The Meeting of the Overseers.

A stated meeting of the Board of Overseers was held at 50 State St. yesterday at 11 o'clock. Solomon Lincoln, Esq. President of the Board in the chair.

It was voted to concur with the President and Fellows in their votes appointing Francis Gordon Caffey A. M., as Proctor for 1891-92, and in appointing the following instructors:

George Wells Fitz M. D., in Physiology for Hygiene for 1892-93.

Henry Fiske Leonard M. D., M. D. V., in Anatomy for the remainder of the year 1891-92.

Appointing Kenelm Winslow M. D. V., M. D., Assistant Professor of Veterinary Therapeutics for five years from September 1, 1892.


Voted, that this Board has received with much satisfaction the communication presented to the President and Fellows by the members of the D. K. E. Society and that it relies upon the honor and good faith of the present members of the D. K. E. and of their successors to discontinue any and all practices which can by possibility tend to the discredit of Harvard College.

Voted, that in the opinion of the Overseers it is desirable that the President and Fellows should consider the expediency of defining in the Statutes of the University the functions and duties of the Regent and should if practicable incorporate therein or in the duties of an advisory committee a proper supervision of the social clubs of the University in accordance with the general instructions of the President given to the Regent in July last.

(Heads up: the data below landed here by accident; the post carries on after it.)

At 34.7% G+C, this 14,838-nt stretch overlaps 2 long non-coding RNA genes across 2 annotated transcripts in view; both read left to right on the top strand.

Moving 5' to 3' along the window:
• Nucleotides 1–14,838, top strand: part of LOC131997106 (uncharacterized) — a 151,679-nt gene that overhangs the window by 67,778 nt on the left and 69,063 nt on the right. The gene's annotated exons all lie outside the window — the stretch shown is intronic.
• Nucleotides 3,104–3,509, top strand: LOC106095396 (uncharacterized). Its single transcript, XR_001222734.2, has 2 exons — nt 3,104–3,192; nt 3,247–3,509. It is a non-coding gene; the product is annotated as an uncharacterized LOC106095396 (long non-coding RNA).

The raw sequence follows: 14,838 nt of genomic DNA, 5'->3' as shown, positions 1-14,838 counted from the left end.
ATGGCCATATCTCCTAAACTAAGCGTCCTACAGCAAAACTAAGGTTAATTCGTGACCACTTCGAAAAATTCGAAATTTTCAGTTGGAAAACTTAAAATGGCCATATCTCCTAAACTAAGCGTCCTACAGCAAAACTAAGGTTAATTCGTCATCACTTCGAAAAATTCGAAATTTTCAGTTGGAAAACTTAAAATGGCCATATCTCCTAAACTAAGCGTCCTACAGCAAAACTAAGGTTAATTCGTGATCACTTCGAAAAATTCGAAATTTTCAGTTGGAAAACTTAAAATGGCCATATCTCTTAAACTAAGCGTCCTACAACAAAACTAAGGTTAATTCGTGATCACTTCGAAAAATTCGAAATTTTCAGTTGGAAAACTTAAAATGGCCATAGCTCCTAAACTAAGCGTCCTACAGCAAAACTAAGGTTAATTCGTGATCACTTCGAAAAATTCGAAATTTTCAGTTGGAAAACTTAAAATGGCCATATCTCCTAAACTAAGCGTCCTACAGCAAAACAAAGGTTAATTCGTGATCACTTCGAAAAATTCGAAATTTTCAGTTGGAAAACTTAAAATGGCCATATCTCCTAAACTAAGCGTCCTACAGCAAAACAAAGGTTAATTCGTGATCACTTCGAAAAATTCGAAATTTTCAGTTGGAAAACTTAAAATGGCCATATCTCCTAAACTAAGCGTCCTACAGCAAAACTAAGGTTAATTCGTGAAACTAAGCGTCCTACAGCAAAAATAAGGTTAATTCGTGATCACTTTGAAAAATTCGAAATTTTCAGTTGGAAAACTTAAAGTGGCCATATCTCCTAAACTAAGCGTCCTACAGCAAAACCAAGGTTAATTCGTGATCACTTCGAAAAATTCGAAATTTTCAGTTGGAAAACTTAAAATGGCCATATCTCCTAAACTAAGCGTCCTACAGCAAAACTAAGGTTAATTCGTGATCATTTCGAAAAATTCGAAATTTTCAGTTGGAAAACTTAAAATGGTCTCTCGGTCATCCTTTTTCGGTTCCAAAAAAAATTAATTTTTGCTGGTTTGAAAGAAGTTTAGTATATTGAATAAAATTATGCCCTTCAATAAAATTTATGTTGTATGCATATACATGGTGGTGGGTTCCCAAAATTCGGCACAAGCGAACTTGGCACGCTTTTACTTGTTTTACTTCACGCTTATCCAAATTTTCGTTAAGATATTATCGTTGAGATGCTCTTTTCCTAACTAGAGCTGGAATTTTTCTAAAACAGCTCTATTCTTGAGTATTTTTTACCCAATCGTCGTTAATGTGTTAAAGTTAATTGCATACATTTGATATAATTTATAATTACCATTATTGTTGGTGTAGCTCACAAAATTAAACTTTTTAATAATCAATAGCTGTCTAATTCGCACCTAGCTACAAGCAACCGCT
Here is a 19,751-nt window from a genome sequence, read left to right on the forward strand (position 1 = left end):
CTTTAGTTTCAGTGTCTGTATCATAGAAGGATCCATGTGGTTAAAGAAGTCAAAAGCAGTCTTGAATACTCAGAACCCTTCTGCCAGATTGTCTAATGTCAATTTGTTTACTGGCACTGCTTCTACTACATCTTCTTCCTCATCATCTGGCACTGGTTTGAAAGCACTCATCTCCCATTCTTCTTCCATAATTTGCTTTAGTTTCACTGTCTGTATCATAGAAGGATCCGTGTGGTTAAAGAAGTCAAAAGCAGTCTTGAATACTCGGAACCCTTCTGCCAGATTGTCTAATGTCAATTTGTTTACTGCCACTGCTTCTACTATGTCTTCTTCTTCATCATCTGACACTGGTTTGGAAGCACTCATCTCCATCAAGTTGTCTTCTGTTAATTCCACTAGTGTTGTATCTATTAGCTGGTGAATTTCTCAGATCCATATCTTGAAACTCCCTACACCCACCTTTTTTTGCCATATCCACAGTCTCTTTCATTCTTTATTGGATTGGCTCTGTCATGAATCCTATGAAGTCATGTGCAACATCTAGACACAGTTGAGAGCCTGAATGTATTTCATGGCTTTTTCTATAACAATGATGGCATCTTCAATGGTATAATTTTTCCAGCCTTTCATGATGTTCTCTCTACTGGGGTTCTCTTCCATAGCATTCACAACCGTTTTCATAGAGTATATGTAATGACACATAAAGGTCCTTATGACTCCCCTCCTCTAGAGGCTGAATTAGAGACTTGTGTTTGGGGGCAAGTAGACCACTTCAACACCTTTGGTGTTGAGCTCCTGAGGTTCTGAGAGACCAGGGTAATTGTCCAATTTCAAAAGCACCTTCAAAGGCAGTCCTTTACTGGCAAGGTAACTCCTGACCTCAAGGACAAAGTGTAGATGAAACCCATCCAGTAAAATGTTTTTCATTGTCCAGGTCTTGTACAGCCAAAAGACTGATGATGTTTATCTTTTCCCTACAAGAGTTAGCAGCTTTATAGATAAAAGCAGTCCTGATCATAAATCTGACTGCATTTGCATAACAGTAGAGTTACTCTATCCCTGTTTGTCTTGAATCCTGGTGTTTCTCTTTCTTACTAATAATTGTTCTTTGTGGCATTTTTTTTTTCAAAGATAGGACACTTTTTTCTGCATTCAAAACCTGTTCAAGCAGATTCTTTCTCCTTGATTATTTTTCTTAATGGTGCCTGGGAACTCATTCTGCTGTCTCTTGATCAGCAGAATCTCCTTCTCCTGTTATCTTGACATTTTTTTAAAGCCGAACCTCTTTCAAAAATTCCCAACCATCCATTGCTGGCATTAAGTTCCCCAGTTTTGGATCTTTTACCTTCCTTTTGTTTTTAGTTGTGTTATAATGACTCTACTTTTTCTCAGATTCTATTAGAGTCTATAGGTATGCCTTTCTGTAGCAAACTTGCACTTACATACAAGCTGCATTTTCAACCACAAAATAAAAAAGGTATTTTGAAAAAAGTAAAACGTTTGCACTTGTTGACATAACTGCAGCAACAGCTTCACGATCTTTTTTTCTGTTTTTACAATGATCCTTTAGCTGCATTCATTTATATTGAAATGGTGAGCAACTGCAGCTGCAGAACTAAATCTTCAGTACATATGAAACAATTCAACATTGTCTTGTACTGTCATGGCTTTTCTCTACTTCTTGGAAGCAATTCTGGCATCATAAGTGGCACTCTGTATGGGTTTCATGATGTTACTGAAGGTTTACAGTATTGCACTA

Resolved, That the general tendency of the changes gradually made during the last twenty years in the discipline and methods of Harvard College has been to foster a salutary sense of individual responsibility among the undergraduates.

That the effect upon the moral condition of the college has been to deepen and animate the religious element in student life, to raise the standard of good couduct, to increase the power to resist temptations usually incident to large assemblages of young men, and to secure the general quiet and good order of the institution.

That the effect upon the educational efficiency of the college has been to stimulate materially the general industry of the undergraduates and to increase the quantity and improve the quality of the work done by them, to create an unusual intellectual fellowship between instructors and students, and to encourage the operation of high motives and broad considerations in the selection and pursuit of their studies in common.